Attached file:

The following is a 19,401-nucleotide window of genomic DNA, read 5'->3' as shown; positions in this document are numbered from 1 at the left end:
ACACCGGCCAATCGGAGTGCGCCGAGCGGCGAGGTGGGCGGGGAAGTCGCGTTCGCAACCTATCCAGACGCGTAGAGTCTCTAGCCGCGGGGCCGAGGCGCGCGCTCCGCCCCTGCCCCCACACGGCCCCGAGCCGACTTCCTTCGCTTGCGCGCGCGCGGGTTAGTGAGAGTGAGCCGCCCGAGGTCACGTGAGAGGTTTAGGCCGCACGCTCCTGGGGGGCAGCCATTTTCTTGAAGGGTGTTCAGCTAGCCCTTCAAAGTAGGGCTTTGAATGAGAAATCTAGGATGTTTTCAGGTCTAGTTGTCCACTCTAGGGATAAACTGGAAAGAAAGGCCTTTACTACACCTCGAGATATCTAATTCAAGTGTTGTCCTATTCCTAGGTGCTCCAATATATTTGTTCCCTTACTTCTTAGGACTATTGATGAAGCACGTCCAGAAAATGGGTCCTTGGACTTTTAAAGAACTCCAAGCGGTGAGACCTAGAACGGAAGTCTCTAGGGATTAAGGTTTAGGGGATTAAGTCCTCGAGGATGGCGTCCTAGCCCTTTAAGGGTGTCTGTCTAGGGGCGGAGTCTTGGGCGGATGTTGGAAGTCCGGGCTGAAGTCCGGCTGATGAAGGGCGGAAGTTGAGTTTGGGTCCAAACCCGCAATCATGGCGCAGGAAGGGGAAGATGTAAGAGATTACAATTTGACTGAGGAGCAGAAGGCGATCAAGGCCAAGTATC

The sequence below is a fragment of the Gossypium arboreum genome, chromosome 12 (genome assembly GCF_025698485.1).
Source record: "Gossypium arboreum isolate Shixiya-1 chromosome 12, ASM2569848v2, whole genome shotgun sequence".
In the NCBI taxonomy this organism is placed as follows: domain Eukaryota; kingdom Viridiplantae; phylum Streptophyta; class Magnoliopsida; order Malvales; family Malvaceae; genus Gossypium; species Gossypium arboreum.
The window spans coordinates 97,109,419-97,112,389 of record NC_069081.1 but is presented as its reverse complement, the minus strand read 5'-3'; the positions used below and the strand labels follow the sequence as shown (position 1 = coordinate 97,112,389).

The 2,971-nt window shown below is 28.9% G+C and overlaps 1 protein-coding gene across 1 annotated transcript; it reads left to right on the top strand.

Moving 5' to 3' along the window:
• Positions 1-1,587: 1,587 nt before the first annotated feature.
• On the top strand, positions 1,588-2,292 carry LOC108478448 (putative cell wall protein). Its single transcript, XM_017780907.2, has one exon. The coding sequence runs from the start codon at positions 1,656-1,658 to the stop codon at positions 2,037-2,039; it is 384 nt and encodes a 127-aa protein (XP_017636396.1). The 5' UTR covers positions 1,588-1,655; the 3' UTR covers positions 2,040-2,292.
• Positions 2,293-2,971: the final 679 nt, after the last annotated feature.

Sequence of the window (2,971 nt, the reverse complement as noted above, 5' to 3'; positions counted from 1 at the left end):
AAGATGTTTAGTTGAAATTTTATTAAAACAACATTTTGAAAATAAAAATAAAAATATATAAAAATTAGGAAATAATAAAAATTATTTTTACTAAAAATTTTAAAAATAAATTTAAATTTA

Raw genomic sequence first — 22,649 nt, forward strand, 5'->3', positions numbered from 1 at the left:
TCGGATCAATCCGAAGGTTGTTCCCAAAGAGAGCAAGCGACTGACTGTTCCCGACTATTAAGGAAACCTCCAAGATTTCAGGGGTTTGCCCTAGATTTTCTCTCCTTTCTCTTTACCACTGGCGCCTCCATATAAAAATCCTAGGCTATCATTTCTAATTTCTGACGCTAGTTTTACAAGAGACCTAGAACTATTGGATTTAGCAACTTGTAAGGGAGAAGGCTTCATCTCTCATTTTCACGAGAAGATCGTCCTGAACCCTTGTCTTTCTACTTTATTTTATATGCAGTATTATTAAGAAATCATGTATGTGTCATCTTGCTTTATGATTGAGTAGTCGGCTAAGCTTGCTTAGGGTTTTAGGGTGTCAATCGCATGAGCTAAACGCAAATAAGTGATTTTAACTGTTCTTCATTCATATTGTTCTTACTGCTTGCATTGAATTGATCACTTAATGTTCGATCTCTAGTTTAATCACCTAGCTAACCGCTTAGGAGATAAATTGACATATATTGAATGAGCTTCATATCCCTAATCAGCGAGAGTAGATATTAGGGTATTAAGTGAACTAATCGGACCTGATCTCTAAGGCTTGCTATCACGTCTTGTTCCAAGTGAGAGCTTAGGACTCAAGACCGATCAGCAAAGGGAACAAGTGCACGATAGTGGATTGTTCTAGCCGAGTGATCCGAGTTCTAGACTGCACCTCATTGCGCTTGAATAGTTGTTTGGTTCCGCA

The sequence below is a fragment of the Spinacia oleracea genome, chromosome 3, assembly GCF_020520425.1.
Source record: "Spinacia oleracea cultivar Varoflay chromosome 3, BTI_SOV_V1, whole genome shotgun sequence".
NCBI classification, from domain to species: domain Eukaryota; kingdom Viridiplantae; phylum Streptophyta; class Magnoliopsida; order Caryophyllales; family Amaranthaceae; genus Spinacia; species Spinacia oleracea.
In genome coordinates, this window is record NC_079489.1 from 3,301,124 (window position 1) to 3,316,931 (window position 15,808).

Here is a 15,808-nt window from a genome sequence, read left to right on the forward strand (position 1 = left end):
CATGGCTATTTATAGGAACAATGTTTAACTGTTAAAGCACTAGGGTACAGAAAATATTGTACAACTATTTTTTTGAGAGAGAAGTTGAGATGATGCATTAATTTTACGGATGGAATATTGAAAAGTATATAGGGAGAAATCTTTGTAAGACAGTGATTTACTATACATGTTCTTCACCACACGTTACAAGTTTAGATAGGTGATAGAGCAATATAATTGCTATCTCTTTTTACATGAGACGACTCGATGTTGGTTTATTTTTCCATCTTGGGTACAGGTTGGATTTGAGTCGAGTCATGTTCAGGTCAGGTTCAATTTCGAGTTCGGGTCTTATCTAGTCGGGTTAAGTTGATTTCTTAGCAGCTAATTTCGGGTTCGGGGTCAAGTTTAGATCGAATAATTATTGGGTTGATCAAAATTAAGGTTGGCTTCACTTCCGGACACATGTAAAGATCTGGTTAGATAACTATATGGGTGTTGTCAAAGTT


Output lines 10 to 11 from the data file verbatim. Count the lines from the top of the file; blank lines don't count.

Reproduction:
• On the top strand, positions 1,588-2,292 carry LOC108478448 (putative cell wall protein). Its single transcript, XM_017780907.2, has one exon. The coding sequence runs from the start codon at positions 1,656-1,658 to the stop codon at positions 2,037-2,039; it is 384 nt and encodes a 127-aa protein (XP_017636396.1). The 5' UTR covers positions 1,588-1,655; the 3' UTR covers positions 2,040-2,292.
• Positions 2,293-2,971: the final 679 nt, after the last annotated feature.